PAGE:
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Thread: General Buddhism Book Reading Corner

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    Moderator justusryans's Avatar
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    General Buddhism Book Reading Corner

    I would like to propose a General Buddhism Book Reading Corner. It would not be a book club, more like a general discussion group of either your favorite books, or your most current books. I think this would be a most enjoyable group as well as learn a lot of useful information about what’s worth reading out there.

    Mike


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    Technical Administrator woodscooter's Avatar
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    That is a very good idea. Not exactly a Book Club, where people all read the same book at the same time and discuss it. That doesn't seem to work here.

    But a Book Reading Corner where someone can describe a Buddhist book that they have read, and say something about it, and it may inspire someone else to read the same book, and maybe add their comments later on.

    Some Buddhist books are available online for free, which may result in faster responses.

    I will create a sub-forum under General Buddhist Discussions, for the Book reading Corner.

  3. #3
    Quote Originally Posted by woodscooter
    I will create a sub-forum under General Buddhist Discussions, for the Book reading Corner.
    Thank you Woodscooter..... I've moved the posts - and here we are in the Book Reading Corner!



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    Global Moderator Esho's Avatar
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    I have few books of Buddhism. Not really a great reader; I prefer to meditate more than to read. So, having few books there is only one I consider the basic one for my practice of Zazen; It has been written by late Taisan Deshimaru Roshi and it condense his main teaching and his spirit. It is in Spanish translated from the French. In English its titled "The ring of the Way: Testament of a Zen Master". This beautiful book, in its introductory pages says that if you want to explain Buddhism you do not need to open you mouth; just show the Zazen posture; so simple and clear is this book.


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    Quote Originally Posted by Esho View Post
    I have few books of Buddhism. Not really a great reader; I prefer to meditate more than to read. So, having few books there is only one I consider the basic one for my practice of Zazen; It has been written by late Taisan Deshimaru Roshi and it condense his main teaching and his spirit. It is in Spanish translated from the French. In English its titled "The ring of the Way: Testament of a Zen Master". This beautiful book, in its introductory pages says that if you want to explain Buddhism you do not need to open you mouth; just show the Zazen posture; so simple and clear is this book.

    I have been interested in Zen for some time, but have a lot of trouble understanding its often flowery terminology. That's one reason why I find Brad Warner appealing. Another issue is that, coming from training in Tibetan Buddhism, I find it difficult to bridge their differences. Is this book for the gereal reader, or for someone already schooled in the Zen tradition?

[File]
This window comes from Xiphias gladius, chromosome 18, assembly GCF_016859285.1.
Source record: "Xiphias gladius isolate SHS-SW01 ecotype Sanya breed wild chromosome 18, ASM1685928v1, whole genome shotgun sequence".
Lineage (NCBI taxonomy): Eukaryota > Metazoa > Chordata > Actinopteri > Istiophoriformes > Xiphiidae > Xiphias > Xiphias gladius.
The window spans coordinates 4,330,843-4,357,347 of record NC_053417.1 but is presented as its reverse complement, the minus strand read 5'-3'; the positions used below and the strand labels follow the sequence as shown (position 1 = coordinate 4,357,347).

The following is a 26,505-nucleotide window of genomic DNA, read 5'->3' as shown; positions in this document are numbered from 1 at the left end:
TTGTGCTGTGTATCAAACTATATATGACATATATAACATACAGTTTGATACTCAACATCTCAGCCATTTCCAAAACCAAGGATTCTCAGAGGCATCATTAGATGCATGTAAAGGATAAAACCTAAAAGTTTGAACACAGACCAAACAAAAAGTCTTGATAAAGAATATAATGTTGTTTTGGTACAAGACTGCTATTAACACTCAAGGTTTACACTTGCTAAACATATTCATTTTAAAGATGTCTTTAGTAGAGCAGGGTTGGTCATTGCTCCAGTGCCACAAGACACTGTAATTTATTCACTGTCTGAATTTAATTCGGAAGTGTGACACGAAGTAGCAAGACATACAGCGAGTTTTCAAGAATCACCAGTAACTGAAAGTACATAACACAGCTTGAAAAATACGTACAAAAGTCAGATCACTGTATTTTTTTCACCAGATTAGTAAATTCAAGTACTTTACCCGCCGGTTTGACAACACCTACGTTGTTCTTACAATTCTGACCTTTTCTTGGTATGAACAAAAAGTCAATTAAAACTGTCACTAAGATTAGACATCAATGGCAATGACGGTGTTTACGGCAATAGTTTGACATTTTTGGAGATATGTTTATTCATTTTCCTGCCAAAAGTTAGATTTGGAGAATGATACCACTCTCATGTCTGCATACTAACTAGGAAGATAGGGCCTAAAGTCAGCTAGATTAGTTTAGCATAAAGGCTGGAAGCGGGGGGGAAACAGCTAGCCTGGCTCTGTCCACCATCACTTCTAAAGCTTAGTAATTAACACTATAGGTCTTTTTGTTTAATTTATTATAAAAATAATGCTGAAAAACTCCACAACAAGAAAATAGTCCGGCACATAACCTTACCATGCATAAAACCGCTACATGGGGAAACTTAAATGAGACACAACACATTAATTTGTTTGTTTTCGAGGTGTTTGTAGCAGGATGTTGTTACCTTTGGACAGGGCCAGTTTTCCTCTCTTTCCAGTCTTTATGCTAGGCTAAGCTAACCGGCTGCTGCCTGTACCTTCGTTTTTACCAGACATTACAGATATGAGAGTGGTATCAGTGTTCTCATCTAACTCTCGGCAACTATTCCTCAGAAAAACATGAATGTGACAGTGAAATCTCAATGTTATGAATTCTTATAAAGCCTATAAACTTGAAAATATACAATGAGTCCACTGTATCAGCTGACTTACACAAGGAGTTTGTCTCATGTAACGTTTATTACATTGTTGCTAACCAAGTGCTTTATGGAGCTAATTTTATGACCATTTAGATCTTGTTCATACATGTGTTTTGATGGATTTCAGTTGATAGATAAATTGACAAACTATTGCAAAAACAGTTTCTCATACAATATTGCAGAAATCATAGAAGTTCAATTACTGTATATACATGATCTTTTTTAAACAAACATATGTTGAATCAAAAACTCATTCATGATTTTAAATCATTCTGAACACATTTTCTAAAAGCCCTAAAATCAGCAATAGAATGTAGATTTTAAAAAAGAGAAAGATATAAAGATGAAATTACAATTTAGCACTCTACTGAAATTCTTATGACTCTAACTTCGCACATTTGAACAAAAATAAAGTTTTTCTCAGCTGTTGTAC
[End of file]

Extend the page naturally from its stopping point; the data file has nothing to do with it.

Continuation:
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    Moderator justusryans's Avatar
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    I am very glad to see you at our new sub - forum. I hope we can all help each other to improve our understanding of Buddhism through Books we have read, books we are currently reading and books we want to read!

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    Global Moderator Esho's Avatar
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    Quote Originally Posted by lisehull View Post
    I have been interested in Zen for some time, but have a lot of trouble understanding its often flowery terminology. That's one reason why I find Brad Warner appealing. Another issue is that, coming from training in Tibetan Buddhism, I find it difficult to bridge their differences. Is this book for the gereal reader, or for someone already schooled in the Zen tradition?
    Well lise, you have to be a little bit aquainted with Soto Zen, but I still recommend it for the general reader.

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    Quote Originally Posted by Esho View Post
    Well lise, you have to be a little bit aquainted with Soto Zen, but I still recommend it for the general reader.
    I am, so it sounds promising! Thanks!

  9. #9
    Moderator justusryans's Avatar
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    I am going to recommend a very good book on Buddhism called “What The Buddha Taught” by Walpole Rahula
    A Buddhist monk from Sri Lanka. It incorporates everything a beginning Buddhist to a more advanced Buddhist Practitioner should study. It includes:

    The Four Noble Truths, The Five Aggeretates, Noble Eightfold Path, some selected texts including Metta-Sutta, and Dhammapada as well as many other texts and teachings of the Buddha. Lot’s of interesting information. I try to reread it once every year.

    I highly recommend it!


  10. #10
    Hi Mike, I think there are a few places on the internet where it can be downloaded in free PDF. Here's one of them.

    http://www.ahandfulofleaves.org/docu...ght_Rahula.pdf

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